Economic conditions remained bleak last month, with the U.S. Bureau of labour Statistics reporting that “the unemployment rate [for July] was unchanged at 9.5 per cent.”And small businesses aren’t hiring, either.
In these difficult economic times, companies across the country have been forced to consider layoffs and other cost-saving measures. As many business leaders already know, layoffs can increase your exposure to employment discrimination lawsuits brought by disgruntled former employees. While there is no way to completely eliminate this risk, there are steps employers can take to reduce the likelihood that they will fall prey to disruptive litigation.
One obvious risk resulting from terminations is individual employment actions asserted by employees who claim they were victims of unlawful discrimination. Business conducting layoffs may be particularly vulnerable to age discrimination lawsuits. There has also been an increase in same-sex sexual harassment lawsuits, with statistics indicating that some of the largest jumps in the number of sexual harassment lawsuits filed by men occurred in states with the highest unemployment rates.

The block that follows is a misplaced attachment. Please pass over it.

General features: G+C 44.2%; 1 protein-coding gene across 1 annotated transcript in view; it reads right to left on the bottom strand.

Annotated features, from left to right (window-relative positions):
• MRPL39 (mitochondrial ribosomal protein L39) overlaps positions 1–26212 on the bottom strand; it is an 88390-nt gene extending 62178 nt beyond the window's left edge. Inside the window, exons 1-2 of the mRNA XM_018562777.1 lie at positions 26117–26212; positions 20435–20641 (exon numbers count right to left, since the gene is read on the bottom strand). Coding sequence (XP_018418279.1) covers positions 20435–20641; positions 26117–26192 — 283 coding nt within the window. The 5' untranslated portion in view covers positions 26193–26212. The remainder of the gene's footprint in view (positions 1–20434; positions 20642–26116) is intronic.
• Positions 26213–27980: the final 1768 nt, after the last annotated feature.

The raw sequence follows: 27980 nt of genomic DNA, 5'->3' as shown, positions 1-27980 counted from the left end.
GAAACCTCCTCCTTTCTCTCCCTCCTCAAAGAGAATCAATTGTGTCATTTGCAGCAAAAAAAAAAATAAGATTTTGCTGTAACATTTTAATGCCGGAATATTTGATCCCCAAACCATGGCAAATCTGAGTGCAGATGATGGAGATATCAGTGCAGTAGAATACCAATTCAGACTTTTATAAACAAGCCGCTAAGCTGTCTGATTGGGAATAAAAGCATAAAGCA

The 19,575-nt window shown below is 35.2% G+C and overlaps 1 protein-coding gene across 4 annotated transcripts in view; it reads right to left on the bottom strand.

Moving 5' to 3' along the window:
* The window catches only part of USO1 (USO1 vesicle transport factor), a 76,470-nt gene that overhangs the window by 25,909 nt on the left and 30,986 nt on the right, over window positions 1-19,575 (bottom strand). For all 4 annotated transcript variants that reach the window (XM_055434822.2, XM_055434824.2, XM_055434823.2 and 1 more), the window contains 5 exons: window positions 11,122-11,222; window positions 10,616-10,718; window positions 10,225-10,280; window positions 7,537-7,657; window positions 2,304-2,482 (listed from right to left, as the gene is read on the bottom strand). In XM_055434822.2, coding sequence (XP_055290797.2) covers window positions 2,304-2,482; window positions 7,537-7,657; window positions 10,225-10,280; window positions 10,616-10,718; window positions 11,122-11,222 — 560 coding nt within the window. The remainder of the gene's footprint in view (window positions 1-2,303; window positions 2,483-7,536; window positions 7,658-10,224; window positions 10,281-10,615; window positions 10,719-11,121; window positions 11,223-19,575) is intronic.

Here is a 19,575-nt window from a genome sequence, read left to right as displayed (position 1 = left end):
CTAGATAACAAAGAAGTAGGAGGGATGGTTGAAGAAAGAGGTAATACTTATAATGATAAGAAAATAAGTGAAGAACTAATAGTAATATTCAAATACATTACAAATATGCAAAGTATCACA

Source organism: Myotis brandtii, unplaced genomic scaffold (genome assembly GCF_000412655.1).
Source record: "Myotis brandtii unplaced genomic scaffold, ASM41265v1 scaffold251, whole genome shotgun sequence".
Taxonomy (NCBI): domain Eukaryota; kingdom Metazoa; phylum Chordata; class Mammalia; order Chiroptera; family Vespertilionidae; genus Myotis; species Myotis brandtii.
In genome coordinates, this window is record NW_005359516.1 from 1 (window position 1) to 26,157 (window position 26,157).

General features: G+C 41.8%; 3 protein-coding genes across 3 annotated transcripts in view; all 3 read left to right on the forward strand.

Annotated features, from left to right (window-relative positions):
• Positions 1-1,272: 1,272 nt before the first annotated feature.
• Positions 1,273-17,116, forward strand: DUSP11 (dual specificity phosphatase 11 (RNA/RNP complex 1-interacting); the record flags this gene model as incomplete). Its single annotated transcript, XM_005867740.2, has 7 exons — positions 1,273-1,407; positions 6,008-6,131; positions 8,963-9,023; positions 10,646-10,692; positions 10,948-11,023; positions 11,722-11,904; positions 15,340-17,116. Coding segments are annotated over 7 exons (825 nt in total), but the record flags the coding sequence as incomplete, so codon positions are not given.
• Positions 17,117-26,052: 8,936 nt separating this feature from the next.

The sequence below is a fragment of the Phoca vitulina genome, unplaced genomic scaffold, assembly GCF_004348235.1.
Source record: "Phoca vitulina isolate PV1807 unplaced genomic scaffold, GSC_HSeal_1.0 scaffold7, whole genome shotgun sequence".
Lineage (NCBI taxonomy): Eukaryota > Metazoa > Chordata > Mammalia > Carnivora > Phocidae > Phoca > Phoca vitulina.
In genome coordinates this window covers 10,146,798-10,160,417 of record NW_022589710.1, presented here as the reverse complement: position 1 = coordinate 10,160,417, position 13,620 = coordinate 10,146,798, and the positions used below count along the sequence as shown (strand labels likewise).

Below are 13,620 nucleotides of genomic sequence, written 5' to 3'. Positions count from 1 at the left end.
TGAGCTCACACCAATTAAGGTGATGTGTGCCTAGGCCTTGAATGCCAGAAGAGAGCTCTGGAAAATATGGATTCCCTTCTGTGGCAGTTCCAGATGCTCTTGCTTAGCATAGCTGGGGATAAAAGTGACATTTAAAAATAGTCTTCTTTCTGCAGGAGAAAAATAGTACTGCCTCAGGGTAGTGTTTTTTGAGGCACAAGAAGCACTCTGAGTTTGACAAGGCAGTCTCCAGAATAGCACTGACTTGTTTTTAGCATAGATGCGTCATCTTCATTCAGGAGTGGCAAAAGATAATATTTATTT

Companies conducting large-scale layoffs must also consider the risk of disparate impact claims. Under a disparate impact theory of discrimination, terminated employees may argue that a company policy or practice–which appears neutral on its face–disproportionately affects a particular group. For example, if the company terminates a disproportionate number of employees over the age of 40, those employees may allege that the company’s selection process had a disparate impact on older workers.
Though some courts use additional methods of statistical analysis, the general rule is that a disparate impact exists where members of a non-protected class (e.g., employees under 40) are selected for termination at a rate that is less than 80 per cent of the rate at which members of the protected class (e.g., employees over 40) are selected.
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